Spatial Variability in Light Yields Colimitation of Primary Production by Both Light and Nutrients in a Forested Stream Ecosystem
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Colimitation of primary production is increasingly recognized as a dominant process across aquatic and terrestrial ecosystems. In streams, both nutrient availability and light availability have been shown to independently limit primary production, but colimitation by both light and nutrients is rarely considered. We used a series of nutrient-diffusing substrates (NDS) bioassays deployed across a range of light availability conditions in a single-study stream over two summers to determine the light level at which the limiting factor for benthic periphyton accrual transitioned from light to nutrients. Stream periphyton accrual was nutrient-limited in high-light patches, and light-limited in low-light patches, with the transition from being predominantly light-limited to being predominantly nutrient-limited occurring when daily light fluxes exceeded 3.5 mol m−2 day−1. We quantified light at each NDS bioassay location and at 5 m intervals throughout our two adjacent 160 m study reaches—one in structurally complex old-growth riparian forest and one bordered by more uniform second-growth forest. Although both reaches were colimited overall, the resource (light or nutrients) dominating limitation differed between the two riparian forest age/structure conditions. In the old-growth section, about three quarters of the reach was predominantly nutrient-limited, whereas in the second-growth reach only about a quarter of the streambed was nutrient-limited. In this stream, colimitation of benthic periphyton accrual by light and nutrients at the reach scale was an emergent property of the ecosystem that manifested as a result of high heterogeneity in riparian forest structure.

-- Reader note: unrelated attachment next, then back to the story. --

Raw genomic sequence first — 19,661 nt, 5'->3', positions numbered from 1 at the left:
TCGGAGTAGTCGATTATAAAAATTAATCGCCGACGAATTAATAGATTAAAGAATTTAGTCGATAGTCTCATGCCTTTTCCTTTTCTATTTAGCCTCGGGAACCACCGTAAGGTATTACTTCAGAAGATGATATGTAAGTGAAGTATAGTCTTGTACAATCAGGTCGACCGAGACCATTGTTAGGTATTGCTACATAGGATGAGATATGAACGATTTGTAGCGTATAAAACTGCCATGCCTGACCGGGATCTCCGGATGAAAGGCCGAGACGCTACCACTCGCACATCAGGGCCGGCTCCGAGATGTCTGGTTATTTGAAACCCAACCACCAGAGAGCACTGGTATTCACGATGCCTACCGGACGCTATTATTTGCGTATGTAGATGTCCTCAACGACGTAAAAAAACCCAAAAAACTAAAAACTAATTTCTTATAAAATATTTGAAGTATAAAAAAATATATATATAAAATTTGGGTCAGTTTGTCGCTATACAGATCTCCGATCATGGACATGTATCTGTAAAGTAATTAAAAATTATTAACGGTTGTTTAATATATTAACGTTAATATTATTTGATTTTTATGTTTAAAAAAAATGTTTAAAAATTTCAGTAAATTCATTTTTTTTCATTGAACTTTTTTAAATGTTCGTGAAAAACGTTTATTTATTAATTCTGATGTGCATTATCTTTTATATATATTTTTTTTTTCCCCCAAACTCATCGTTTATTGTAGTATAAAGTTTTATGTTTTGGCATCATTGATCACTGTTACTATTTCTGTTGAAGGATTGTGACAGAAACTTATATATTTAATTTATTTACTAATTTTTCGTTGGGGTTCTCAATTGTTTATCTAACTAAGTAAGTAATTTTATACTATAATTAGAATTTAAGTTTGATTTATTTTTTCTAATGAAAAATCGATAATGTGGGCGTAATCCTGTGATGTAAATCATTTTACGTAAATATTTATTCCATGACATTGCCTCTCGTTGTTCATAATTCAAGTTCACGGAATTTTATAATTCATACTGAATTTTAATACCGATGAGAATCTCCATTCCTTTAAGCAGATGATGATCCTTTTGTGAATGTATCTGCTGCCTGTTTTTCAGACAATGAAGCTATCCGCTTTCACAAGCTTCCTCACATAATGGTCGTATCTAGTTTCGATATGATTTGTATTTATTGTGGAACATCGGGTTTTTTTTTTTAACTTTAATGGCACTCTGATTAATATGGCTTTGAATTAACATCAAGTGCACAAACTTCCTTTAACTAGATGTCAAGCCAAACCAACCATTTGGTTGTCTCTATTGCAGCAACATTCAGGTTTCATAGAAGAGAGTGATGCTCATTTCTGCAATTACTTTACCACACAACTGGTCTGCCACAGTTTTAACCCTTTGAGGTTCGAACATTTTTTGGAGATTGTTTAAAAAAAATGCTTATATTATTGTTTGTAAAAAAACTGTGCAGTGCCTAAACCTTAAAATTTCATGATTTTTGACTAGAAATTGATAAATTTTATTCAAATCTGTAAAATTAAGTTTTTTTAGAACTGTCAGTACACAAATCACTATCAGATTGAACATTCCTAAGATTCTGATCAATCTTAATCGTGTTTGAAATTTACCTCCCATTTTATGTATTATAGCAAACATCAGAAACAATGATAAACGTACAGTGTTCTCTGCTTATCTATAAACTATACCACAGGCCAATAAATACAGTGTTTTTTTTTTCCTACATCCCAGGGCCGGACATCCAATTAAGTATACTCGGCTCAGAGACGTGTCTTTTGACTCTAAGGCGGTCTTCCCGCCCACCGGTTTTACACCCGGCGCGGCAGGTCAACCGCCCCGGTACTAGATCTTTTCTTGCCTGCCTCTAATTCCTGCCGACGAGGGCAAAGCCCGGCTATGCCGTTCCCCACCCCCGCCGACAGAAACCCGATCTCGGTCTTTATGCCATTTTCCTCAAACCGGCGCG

Keywordsnutrient-diffusing substrate nitrogen limitation light limitation colimitation benthic primary production HJ Andrews riparian forest stream light habitat heterogeneity
We thank Brian VerWey, Emily Heaston, Katherine Pospisil, and Chris Kopet for help in the field and in the lab. We thank Brian VerWey and Lindsey Thurman for feedback on early drafts of the manuscript. Summer 2015 fieldwork was supported by NSF DEB 1547628 awarded to DRW. SMC was supported by an NSF Postdoctoral Research Fellowship in Biology (DBI 1401954). Funding for author EMP was provided through the HJ Andrews Research Experience for Undergraduates (REU) program, and facilities were provided by the HJ Andrews Experimental Forest research program—both funded by the National Science Foundation’s Long-Term Ecological Research Program (DEB 1440409), US Forest Service Pacific Northwest Research Station, and Oregon State University.
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